GABBLER RECOMMENDS: Orlando Is the Virginia Woolf Novel We Need Right Now By Joanna Scutts

 

‘For a brief interlude after Orlando’s male-to-female transformation (or transition), Woolf raises the possibility of not being bound by sex at all, and tries speaking of Orlando with “they” pronouns, as a person containing both male and female selves: “The change of sex, though it altered their future, did nothing whatever to alter their identity. Their faces remained, as their portraits prove, practically the same.” After these two sentences, however, the narrator-biographer bows to convention and begins to call Orlando “she.” But the glimpse of a nonbinary pronoun is tantalizing. It would take decades for the singular, gender-evasive “they” to take hold in the lexicon (Merriam-Webster dates the first use to the 1950s) and for the culture to catch up to Orlando’s casual claim that “in every human being a vacillation from one sex to the other takes place.”

If published today, Orlando might have been misshelved not as biography but as fantasy or science fiction — genres in which women writers in recent years have increasingly found the space to challenge the straight-white-male strictures of both realist fiction and reality itself. Orlando’s blend of social critique and bold fantasy echoes in the postwar fiction of Ursula Le Guin and Angela Carter, and more recently in the fairy-tale retellings of Helen Oyeyemi and Daniel Mallory Ortberg — as well as in novels like Melissa Broder’s The Piscesin which a graduate student writing on Sappho falls in love with a merman.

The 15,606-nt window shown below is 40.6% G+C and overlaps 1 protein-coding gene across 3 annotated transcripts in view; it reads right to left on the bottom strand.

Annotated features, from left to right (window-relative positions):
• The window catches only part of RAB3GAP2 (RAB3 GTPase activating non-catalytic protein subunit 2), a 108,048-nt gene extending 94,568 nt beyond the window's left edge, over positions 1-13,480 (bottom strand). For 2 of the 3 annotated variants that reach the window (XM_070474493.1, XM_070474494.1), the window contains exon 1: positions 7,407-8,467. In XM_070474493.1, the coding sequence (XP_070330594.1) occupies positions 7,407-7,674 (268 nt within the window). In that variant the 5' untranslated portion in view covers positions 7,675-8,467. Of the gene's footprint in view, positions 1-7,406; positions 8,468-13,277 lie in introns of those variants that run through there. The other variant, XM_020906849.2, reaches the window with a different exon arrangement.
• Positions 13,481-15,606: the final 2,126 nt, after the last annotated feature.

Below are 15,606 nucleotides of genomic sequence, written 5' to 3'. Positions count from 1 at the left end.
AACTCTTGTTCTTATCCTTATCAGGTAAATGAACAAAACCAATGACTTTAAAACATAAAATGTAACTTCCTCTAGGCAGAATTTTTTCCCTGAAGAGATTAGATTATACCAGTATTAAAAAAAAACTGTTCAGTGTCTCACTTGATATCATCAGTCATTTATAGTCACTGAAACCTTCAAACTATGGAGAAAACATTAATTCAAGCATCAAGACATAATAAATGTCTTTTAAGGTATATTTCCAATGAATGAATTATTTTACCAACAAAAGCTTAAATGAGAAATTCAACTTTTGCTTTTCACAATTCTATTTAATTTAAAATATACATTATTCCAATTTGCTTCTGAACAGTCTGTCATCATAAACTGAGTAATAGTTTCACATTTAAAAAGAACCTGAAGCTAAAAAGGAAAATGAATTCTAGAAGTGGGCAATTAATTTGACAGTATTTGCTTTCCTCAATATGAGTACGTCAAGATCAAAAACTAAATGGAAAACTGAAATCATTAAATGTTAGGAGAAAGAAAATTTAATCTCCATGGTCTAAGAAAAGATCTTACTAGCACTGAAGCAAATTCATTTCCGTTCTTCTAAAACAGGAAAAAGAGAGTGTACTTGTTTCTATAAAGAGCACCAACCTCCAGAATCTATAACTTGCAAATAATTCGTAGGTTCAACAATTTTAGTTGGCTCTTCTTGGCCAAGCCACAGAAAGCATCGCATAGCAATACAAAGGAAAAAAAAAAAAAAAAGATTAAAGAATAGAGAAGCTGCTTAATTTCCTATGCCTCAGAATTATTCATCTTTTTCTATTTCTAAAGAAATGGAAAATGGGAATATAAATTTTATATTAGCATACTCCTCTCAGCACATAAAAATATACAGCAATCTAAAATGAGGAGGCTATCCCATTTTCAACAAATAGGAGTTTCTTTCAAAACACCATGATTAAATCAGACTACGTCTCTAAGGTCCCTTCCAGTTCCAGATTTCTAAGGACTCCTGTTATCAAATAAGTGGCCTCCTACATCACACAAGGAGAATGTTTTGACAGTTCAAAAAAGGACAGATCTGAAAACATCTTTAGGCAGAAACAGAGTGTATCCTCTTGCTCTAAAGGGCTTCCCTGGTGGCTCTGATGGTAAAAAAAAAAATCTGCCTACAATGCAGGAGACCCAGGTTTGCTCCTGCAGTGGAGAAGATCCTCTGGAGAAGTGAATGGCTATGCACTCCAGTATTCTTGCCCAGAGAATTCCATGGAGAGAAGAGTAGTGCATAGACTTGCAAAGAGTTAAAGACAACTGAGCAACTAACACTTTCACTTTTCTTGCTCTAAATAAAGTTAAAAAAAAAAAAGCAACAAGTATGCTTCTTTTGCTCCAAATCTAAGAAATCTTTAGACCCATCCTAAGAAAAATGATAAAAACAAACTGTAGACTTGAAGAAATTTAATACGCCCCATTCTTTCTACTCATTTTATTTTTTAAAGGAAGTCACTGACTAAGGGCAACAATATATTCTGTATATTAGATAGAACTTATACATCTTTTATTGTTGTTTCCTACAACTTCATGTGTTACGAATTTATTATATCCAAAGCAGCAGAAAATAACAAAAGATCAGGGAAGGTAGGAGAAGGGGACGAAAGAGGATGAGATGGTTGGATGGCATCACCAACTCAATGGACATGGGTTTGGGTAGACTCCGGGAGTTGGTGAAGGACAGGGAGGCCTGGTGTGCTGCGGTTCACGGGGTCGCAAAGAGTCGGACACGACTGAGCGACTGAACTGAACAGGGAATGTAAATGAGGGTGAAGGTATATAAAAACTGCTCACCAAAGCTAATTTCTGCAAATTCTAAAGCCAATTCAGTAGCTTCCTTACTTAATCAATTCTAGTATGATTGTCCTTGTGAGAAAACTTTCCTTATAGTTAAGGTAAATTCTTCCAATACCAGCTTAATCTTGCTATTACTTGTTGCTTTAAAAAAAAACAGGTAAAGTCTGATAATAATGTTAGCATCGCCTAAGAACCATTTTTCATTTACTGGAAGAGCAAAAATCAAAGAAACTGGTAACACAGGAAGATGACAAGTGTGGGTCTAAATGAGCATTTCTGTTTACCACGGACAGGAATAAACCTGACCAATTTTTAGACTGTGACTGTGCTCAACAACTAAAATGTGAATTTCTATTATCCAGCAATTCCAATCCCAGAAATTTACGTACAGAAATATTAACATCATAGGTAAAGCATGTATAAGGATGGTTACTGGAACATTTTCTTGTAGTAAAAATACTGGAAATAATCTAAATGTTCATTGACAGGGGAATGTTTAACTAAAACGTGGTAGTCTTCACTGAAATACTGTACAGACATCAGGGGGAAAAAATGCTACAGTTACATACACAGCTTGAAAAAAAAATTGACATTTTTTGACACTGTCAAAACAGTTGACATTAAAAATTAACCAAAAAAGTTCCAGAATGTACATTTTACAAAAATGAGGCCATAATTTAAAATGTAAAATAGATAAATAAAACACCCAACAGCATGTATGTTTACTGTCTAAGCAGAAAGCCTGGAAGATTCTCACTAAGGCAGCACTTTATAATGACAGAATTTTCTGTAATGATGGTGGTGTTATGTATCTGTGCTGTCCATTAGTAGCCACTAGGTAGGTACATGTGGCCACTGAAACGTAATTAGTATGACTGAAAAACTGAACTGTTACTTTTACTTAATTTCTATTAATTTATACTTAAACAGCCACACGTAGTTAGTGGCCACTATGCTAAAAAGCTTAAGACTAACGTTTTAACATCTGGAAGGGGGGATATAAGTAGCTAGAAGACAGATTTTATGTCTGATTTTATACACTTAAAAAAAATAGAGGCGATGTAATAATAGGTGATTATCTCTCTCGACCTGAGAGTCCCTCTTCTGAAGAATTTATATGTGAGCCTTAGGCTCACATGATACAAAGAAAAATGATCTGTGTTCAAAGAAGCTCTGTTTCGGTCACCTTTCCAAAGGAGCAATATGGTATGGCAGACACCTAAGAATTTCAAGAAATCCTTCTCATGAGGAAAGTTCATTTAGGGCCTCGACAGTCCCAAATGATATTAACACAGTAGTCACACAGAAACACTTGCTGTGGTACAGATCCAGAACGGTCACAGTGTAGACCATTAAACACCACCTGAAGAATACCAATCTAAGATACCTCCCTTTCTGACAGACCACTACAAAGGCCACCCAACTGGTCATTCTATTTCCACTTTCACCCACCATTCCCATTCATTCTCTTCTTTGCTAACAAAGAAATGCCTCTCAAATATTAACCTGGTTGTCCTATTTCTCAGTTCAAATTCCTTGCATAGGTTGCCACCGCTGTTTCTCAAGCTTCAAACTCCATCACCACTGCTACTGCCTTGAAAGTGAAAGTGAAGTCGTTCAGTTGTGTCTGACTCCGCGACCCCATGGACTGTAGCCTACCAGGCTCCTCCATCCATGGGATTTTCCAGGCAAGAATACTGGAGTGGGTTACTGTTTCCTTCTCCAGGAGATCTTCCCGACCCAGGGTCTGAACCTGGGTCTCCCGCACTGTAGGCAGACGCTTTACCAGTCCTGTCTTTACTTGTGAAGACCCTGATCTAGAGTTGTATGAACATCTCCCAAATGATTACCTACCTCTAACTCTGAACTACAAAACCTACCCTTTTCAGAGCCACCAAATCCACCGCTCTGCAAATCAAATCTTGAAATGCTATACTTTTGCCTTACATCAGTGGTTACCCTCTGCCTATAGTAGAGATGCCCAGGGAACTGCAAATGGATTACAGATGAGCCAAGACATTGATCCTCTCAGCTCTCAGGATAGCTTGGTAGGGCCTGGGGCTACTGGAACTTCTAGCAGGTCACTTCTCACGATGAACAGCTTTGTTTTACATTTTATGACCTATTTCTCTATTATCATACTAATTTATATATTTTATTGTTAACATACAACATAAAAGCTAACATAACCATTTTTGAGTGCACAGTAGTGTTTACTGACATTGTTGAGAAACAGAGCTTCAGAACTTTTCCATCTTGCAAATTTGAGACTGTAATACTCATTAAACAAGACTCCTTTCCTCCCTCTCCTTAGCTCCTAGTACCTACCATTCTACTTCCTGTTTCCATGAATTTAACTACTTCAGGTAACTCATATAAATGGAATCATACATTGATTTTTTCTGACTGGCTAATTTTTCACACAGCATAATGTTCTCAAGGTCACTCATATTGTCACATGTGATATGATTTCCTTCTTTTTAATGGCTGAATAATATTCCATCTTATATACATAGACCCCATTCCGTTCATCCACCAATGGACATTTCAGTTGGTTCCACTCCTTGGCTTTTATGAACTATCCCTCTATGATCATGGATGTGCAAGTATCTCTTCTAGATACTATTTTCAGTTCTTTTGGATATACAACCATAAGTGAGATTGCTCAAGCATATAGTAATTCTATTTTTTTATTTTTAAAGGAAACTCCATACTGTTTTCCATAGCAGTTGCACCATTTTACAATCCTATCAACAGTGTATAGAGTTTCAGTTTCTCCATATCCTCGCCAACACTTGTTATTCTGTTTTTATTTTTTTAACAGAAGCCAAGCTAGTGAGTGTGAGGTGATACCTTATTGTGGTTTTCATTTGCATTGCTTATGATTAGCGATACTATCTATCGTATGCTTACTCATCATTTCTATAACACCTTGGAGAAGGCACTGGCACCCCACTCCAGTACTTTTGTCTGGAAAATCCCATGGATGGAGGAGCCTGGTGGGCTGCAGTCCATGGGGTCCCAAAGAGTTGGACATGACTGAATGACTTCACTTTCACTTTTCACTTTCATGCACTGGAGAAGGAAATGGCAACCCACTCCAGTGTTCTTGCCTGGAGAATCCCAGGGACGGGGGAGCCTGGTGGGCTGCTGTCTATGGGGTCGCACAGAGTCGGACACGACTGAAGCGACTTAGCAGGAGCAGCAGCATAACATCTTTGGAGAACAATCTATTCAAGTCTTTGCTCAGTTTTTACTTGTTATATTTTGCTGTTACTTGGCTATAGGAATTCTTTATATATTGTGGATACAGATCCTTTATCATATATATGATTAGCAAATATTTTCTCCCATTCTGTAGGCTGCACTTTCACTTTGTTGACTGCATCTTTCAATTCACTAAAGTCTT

[Via]

GABBLER RECOMMENDS: The Case Against Black Mirror By Kathryn VanArendonk

“The thing is, for all its conceptual complexity — for all of the surprise twists and third-act reversals, for all of the high-concept premises and alarming escalations, Black Mirror’s messages are usually pretty simple. Cell phones? Bad. Reality shows? Bad. Social media? Really bad. Politics as entertainment? Definitely bad, but not ultimately as disturbing as entertainment-style justice. Oh, sure, the setup and the execution of those ideas is impressive, but the show’s primary crutch is too often that it uses thought-provoking and fascinating foundations in order to reach the simplest, most alarmist possible conclusion about a variety of technological innovations.

In general, Black Mirror’s box of magic tricks is just that — a set of admittedly impressive narrative tricks that don’t result in much of substance.” [Via]

#TwilightZoneIsStillNumberOne

[“BLA and GB Gabbler” (really just a pen name – singular) are the Editor and Narrator behind THE AUTOMATION, vol. 1 of the Circo del Herrero series. They are on facebook, twitter, tumblr, goodreads, and Vulcan’s shit list.]

all yellowB&N | Amazon | Etc.